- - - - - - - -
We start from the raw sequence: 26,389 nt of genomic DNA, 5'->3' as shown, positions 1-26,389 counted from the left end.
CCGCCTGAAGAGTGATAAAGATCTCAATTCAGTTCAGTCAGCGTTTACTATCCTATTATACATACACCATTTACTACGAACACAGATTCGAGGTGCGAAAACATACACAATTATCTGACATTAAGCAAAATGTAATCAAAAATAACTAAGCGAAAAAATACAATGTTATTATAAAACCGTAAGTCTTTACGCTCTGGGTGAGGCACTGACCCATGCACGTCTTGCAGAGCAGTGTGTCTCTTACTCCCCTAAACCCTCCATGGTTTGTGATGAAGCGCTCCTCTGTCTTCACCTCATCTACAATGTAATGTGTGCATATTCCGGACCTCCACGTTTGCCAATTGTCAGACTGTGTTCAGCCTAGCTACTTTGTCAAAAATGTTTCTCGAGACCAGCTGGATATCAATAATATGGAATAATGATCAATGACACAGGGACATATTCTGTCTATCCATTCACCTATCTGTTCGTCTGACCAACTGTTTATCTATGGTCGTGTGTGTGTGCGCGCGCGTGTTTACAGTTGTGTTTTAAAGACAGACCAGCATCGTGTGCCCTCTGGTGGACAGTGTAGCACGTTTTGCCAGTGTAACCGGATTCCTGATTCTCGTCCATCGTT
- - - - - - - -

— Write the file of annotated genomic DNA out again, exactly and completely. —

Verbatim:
We start from the raw sequence: 26,389 nt of genomic DNA, 5'->3' as shown, positions 1-26,389 counted from the left end.
CCGCCTGAAGAGTGATAAAGATCTCAATTCAGTTCAGTCAGCGTTTACTATCCTATTATACATACACCATTTACTACGAACACAGATTCGAGGTGCGAAAACATACACAATTATCTGACATTAAGCAAAATGTAATCAAAAATAACTAAGCGAAAAAATACAATGTTATTATAAAACCGTAAGTCTTTACGCTCTGGGTGAGGCACTGACCCATGCACGTCTTGCAGAGCAGTGTGTCTCTTACTCCCCTAAACCCTCCATGGTTTGTGATGAAGCGCTCCTCTGTCTTCACCTCATCTACAATGTAATGTGTGCATATTCCGGACCTCCACGTTTGCCAATTGTCAGACTGTGTTCAGCCTAGCTACTTTGTCAAAAATGTTTCTCGAGACCAGCTGGATATCAATAATATGGAATAATGATCAATGACACAGGGACATATTCTGTCTATCCATTCACCTATCTGTTCGTCTGACCAACTGTTTATCTATGGTCGTGTGTGTGTGCGCGCGCGTGTTTACAGTTGTGTTTTAAAGACAGACCAGCATCGTGTGCCCTCTGGTGGACAGTGTAGCACGTTTTGCCAGTGTAACCGGATTCCTGATTCTCGTCCATCGTT